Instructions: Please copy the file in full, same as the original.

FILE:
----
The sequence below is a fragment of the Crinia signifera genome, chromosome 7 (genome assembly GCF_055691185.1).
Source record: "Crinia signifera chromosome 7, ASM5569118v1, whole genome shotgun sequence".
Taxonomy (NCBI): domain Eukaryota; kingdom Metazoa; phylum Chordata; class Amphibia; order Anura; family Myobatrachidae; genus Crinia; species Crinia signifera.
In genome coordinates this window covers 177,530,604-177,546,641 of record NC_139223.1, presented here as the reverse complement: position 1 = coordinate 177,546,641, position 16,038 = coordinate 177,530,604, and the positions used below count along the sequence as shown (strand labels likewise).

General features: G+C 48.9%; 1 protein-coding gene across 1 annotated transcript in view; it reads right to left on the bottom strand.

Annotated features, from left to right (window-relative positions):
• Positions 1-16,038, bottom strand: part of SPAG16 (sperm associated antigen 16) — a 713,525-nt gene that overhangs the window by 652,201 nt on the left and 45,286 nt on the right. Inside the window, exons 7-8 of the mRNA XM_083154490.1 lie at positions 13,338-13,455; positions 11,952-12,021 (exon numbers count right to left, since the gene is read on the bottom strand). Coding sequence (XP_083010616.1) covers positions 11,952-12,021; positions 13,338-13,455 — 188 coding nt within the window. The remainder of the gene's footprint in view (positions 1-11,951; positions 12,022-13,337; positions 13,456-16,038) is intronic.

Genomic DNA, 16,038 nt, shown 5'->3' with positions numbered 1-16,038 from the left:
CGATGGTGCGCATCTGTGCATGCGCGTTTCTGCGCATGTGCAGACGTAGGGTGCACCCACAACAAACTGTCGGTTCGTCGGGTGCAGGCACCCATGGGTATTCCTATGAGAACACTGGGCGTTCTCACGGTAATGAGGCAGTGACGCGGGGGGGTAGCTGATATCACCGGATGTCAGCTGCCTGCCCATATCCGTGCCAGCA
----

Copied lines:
The sequence below is a fragment of the Crinia signifera genome, chromosome 7 (genome assembly GCF_055691185.1).
Source record: "Crinia signifera chromosome 7, ASM5569118v1, whole genome shotgun sequence".
Taxonomy (NCBI): domain Eukaryota; kingdom Metazoa; phylum Chordata; class Amphibia; order Anura; family Myobatrachidae; genus Crinia; species Crinia signifera.
In genome coordinates this window covers 177,530,604-177,546,641 of record NC_139223.1, presented here as the reverse complement: position 1 = coordinate 177,546,641, position 16,038 = coordinate 177,530,604, and the positions used below count along the sequence as shown (strand labels likewise).

General features: G+C 48.9%; 1 protein-coding gene across 1 annotated transcript in view; it reads right to left on the bottom strand.

Annotated features, from left to right (window-relative positions):
• Positions 1-16,038, bottom strand: part of SPAG16 (sperm associated antigen 16) — a 713,525-nt gene that overhangs the window by 652,201 nt on the left and 45,286 nt on the right. Inside the window, exons 7-8 of the mRNA XM_083154490.1 lie at positions 13,338-13,455; positions 11,952-12,021 (exon numbers count right to left, since the gene is read on the bottom strand). Coding sequence (XP_083010616.1) covers positions 11,952-12,021; positions 13,338-13,455 — 188 coding nt within the window. The remainder of the gene's footprint in view (positions 1-11,951; positions 12,022-13,337; positions 13,456-16,038) is intronic.

Genomic DNA, 16,038 nt, shown 5'->3' with positions numbered 1-16,038 from the left:
CGATGGTGCGCATCTGTGCATGCGCGTTTCTGCGCATGTGCAGACGTAGGGTGCACCCACAACAAACTGTCGGTTCGTCGGGTGCAGGCACCCATGGGTATTCCTATGAGAACACTGGGCGTTCTCACGGTAATGAGGCAGTGACGCGGGGGGGTAGCTGATATCACCGGATGTCAGCTGCCTGCCCATATCCGTGCCAGCA